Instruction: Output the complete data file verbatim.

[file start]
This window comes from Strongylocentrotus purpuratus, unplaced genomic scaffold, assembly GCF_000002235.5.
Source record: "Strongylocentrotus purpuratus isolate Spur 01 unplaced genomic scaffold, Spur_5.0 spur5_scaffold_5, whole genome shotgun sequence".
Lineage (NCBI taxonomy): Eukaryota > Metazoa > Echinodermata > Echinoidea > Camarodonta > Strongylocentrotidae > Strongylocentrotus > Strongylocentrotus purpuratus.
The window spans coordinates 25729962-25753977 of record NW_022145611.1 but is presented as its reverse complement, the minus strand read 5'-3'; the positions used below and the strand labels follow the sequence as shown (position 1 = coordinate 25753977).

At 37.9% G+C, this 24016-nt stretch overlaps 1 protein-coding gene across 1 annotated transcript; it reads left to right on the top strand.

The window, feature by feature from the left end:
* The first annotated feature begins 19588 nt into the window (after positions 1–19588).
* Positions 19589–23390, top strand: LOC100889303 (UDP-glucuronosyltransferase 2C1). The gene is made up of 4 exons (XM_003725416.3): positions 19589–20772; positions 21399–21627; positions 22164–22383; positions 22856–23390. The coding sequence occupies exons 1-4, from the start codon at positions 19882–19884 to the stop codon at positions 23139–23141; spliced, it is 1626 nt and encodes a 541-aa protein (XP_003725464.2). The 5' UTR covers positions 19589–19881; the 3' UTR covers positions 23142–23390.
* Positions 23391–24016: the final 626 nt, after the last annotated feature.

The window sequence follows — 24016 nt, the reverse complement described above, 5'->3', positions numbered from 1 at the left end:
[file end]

This window comes from Strongylocentrotus purpuratus, unplaced genomic scaffold, assembly GCF_000002235.5.
Source record: "Strongylocentrotus purpuratus isolate Spur 01 unplaced genomic scaffold, Spur_5.0 spur5_scaffold_5, whole genome shotgun sequence".
Lineage (NCBI taxonomy): Eukaryota > Metazoa > Echinodermata > Echinoidea > Camarodonta > Strongylocentrotidae > Strongylocentrotus > Strongylocentrotus purpuratus.
The window spans coordinates 25729962-25753977 of record NW_022145611.1 but is presented as its reverse complement, the minus strand read 5'-3'; the positions used below and the strand labels follow the sequence as shown (position 1 = coordinate 25753977).

At 37.9% G+C, this 24016-nt stretch overlaps 1 protein-coding gene across 1 annotated transcript; it reads left to right on the top strand.

The window, feature by feature from the left end:
* The first annotated feature begins 19588 nt into the window (after positions 1–19588).
* Positions 19589–23390, top strand: LOC100889303 (UDP-glucuronosyltransferase 2C1). The gene is made up of 4 exons (XM_003725416.3): positions 19589–20772; positions 21399–21627; positions 22164–22383; positions 22856–23390. The coding sequence occupies exons 1-4, from the start codon at positions 19882–19884 to the stop codon at positions 23139–23141; spliced, it is 1626 nt and encodes a 541-aa protein (XP_003725464.2). The 5' UTR covers positions 19589–19881; the 3' UTR covers positions 23142–23390.
* Positions 23391–24016: the final 626 nt, after the last annotated feature.

The window sequence follows — 24016 nt, the reverse complement described above, 5'->3', positions numbered from 1 at the left end: